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    • Dave Ambrose

      Board Status   07/20/2018

      Maintenance completed, but there is still more come.

OneTrickPony

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About OneTrickPony

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    MCM Regular

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  • Are You Human?
    yes
  • Scale I Build
    1/25

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  • Location
    Southeast Texas
  • Full Name
    Dave Johnson

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    Dave-Mona Johnson

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  1. Those old custom were changed over years as the tastes and judging rules changed. One issue was the way points were given out in the contests. Each change from stock added points to the score. The top scorer won, many times at the cost of appearance. That is how the Kookie Kar went from an awesome T bucket to a god-awful mess.
  2. The Collier Collection, lots of classic cars

    Amazing collection. Thanks for the link!
  3. Why did the paint crinkle?

    Respray was too soon. Enamels can take days to fully cure. Any top coat applied before then will cause the older coat to wrinkle. A dehydrator can help reduce the cure time.
  4. The alternator on the vast majority of cars and trucks is belt driven and is often moved to a custom location depending on the car, frame, accessories, etc. The starter on a classic small block Chevy with very few exceptions is mounted low on the passenger side. It has to engage the flywheel inside the bell housing area. A very few modern engines mount the starter under the intake manifold where it would not be seen on a model.
  5. airbrush newb questions

    One noisy compressor you may want to stay away from is the Harbor Freight pancake model that goes on sale for $39.99 every few months. I have one and it works well, driving my brad nailers with no issue, but that sucker will run you out of a small room with all the racket it makes.
  6. OH NUTS!

    Yeah, but does it have it's own song? "Oh I wish I were an Oscar Meyer Weiner..." https://www.youtube.com/watch?v=jeFCZ8n6MVU
  7. What made the Edsel fail ?

    Imho, the styling was part of it but another part was timing. It is hard to bring out a new, more expensive model when the economy is taking a downturn. Ford just blew it all around.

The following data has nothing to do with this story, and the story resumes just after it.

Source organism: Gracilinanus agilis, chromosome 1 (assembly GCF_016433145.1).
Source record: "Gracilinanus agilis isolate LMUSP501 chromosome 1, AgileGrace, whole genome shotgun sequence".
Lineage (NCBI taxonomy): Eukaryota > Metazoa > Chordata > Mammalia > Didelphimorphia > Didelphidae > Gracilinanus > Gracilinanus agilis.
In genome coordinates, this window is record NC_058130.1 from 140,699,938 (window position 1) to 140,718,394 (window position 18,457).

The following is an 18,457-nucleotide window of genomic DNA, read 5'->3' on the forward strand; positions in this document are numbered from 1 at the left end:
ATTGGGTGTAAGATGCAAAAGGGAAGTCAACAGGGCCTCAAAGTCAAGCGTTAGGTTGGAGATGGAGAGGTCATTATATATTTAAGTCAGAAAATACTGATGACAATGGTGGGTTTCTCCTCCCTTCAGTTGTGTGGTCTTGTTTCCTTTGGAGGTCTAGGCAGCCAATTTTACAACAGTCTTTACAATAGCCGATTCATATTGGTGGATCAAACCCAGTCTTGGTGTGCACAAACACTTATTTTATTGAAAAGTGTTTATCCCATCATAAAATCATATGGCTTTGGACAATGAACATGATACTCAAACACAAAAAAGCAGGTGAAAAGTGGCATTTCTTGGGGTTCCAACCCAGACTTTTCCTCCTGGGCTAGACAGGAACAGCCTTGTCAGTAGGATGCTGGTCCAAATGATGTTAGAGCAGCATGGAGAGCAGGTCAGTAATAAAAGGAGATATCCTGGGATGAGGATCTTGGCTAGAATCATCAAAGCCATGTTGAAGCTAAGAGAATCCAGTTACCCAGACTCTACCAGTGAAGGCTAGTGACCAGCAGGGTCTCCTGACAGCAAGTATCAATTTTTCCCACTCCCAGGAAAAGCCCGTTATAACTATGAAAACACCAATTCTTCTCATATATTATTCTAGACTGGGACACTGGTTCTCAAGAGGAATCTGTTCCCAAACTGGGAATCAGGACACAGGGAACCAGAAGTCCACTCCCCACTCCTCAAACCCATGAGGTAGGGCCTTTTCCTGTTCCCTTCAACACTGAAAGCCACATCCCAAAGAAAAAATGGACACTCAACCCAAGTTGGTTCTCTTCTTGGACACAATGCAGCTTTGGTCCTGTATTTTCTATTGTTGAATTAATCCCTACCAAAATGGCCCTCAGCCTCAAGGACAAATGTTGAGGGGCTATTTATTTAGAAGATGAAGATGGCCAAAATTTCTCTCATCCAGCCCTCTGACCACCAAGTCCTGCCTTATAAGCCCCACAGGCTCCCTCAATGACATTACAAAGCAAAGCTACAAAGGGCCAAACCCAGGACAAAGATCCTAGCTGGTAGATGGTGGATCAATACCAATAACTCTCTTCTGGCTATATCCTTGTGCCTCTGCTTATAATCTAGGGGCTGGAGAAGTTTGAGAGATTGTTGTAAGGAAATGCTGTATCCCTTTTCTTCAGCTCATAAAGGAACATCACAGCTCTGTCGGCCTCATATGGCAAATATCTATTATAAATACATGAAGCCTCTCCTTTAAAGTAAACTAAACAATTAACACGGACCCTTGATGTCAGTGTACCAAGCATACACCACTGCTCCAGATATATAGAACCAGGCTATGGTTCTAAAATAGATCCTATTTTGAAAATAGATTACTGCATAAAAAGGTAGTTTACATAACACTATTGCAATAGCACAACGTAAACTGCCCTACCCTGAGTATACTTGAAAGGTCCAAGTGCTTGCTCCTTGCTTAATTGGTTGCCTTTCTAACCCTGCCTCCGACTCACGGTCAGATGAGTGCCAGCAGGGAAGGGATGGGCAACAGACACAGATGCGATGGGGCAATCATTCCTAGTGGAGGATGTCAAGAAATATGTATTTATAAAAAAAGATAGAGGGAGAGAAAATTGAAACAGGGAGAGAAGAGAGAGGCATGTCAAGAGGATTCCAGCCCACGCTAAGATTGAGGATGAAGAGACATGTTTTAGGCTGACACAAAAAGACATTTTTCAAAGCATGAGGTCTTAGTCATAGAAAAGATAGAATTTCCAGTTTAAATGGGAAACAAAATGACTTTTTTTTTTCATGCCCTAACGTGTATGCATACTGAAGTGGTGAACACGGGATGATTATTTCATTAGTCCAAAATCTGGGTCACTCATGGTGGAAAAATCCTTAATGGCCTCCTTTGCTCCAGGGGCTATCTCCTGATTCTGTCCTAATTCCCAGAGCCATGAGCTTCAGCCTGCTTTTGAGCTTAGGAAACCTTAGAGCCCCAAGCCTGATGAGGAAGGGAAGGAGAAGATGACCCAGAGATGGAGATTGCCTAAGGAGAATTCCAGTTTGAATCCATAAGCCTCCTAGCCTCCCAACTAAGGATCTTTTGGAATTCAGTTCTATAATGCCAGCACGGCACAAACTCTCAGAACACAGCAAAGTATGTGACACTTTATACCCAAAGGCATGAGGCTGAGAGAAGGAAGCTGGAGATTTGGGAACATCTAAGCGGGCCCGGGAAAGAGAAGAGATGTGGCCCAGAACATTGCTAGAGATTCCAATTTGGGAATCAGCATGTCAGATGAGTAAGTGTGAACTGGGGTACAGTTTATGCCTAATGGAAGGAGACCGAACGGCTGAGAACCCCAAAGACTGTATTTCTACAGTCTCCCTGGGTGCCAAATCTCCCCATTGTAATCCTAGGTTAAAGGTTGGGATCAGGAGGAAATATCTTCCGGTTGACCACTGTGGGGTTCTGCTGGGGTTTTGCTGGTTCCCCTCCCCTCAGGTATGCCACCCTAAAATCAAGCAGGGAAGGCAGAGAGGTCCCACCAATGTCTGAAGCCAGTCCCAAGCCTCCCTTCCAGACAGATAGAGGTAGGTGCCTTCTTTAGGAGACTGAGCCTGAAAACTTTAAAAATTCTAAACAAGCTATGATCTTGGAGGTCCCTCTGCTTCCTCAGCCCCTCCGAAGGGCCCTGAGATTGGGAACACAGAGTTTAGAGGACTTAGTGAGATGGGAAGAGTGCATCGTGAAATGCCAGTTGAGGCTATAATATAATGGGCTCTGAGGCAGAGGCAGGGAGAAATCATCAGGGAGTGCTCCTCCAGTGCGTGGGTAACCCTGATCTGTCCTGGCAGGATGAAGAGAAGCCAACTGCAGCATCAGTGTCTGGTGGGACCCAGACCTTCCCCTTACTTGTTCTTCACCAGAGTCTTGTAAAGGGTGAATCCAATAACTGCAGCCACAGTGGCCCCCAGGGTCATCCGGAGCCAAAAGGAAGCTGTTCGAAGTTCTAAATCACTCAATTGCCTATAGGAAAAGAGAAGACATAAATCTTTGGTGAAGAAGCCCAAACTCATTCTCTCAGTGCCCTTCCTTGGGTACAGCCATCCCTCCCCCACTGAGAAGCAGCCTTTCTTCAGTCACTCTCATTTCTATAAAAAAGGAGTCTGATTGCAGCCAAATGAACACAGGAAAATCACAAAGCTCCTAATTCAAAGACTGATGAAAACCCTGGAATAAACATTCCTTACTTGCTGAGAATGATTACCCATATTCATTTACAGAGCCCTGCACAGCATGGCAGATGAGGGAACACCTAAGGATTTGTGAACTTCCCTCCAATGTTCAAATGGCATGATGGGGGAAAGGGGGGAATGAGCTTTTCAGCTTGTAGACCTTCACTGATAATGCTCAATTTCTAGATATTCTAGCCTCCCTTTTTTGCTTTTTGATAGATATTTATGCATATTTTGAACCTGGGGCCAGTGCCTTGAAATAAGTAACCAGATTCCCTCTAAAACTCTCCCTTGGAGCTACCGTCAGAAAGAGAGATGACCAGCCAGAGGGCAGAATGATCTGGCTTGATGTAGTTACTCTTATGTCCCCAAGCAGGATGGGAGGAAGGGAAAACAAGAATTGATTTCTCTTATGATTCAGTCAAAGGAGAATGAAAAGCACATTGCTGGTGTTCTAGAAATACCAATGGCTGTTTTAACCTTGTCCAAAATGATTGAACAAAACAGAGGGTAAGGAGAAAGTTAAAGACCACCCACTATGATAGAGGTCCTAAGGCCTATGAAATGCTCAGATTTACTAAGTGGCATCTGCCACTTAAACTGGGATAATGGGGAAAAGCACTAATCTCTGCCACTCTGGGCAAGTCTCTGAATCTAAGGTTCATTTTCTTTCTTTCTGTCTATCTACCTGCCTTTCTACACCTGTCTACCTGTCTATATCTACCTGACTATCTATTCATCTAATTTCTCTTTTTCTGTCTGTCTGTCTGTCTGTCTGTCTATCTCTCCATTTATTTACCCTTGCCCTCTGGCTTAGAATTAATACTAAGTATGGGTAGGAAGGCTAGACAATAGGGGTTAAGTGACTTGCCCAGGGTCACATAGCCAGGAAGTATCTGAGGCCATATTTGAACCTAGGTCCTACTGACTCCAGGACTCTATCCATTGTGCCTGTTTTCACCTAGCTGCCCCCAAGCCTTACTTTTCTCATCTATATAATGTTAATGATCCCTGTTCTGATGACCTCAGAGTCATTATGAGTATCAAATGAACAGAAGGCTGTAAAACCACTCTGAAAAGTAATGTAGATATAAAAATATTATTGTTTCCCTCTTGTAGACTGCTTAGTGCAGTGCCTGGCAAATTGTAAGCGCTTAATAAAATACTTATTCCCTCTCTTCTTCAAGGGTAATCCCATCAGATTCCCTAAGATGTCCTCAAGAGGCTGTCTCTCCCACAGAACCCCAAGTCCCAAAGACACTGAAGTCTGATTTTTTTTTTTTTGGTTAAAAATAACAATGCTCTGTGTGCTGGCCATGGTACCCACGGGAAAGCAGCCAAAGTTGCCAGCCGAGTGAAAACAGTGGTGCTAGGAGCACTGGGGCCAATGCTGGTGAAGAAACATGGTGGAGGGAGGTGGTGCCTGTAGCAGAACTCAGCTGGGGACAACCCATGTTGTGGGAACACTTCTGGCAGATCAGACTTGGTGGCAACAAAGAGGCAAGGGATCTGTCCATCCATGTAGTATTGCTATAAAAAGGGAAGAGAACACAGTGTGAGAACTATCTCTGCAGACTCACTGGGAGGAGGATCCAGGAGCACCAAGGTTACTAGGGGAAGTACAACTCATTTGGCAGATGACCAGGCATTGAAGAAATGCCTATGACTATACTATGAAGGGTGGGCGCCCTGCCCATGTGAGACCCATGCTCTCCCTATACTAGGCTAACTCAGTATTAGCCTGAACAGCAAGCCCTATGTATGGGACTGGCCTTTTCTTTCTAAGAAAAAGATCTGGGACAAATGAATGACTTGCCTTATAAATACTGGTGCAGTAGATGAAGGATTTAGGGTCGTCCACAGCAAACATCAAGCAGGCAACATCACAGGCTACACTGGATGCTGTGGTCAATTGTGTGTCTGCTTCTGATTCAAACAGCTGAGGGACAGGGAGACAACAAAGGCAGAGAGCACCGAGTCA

8. Car Repair Ripoffs 1: Dealerships

    I grew up in the automotive repair industry and I can tell you for a fact that it does not just happen at dealerships. I have seen it all over the years from charging for repairs not done to doing repairs not needed. Charging premium prices for substandard replacement parts was common. Most shops were honest but even the best shop foreman cannot keep track of everything going on in his bays. Playing CYA also happened many times. A tech would break something because he did not know what he was doing or he was trying to take a shortcut to beat the book and the shop would charge the car owner for their misdeed. I could write a book....
  9. 1970 Mustang Boss 302

    I build a bogus Boss 302 back in the 80's for my 65 Mustang. Regular 302 block with 351C-4V heads, stock Boss 302 intake. I had to do lots of tweaking to get it all to work together and fit into the smaller engine bay but it was worth it. There were no good aftermarket 302 W heads back then so the C heads were a huge improvement. I used headers for a 70 351C Mustang and was able to get everything to fit but it was all tight.
  10. GM and Chevy Quality

    I noticed someone in a Yugo broken down near my house. I stopped to see if I could help (I couldn't, broken throttle cable) and was talking to the guy as he waited on a tow. At one point he said "I don't know why people talk bad about these Yugos. They are great little cars."
  11. GM and Chevy Quality

    Two quick stories: 1. In the late 70's, a co-worker bought a new Fiat Spyder. It was a cute little car, cream yellow with a black top. We were looking through the owners manual when I happened to spotted that the total carrying capacity was 450 pounds. My co-worker was a big lady. If she missed 300 pounds it wasn't by much and her husband was even bigger. Together they had to exceed the load capacity by 200 pounds. They looked like something from a comic strip going down the road. Her husband could not even ride in the car with the top up. She kept it for about a year before the unibody/subframe cracked right under the seats. 2. One of my brother-in-laws started a company in the natural gas field about 10 years ago. Being a big Chevy guy, he only bought Chevy and GMC trucks for his field techs. After 5 years or so, he was so disgusted with the break downs he began to buy Fords and Dodges. His fleet is now over 100 trucks, mostly Rams but supervisors get the option of buying Fords (more expensive but nicer ride). Not a single Chevy left in the fleet after 10 years. My B-I-L, however, still drives a GMC.
  12. Polar Lights Snap Draggin

    I like it! This would also be a good place for some cotton ball smoke behind the tires.
  13. Waterspots on windshield of diecast car

    If the spots disappear when wet, maybe a light coat of Future would hide them.
  14. Back when I mixed automotive paint for a living, the brightest white to my eyes was GM Frost White, used on lots mid-70s Chevy trucks. The base white paint was a yellowish color out of the can. To turn it into Frost White, a bit of blue toner was added.
  15. A Pinto with serious attitude.

    I built a 75 Pinto with the drive train from a wrecked Maverick. 302, C4 trans, 8" rear, and 100HP shot of NOS. It was tons of fun and mostly a bolt-in job except for welding up a set of adapters to connect the Maverick engine mounts to the Pinto frame rails.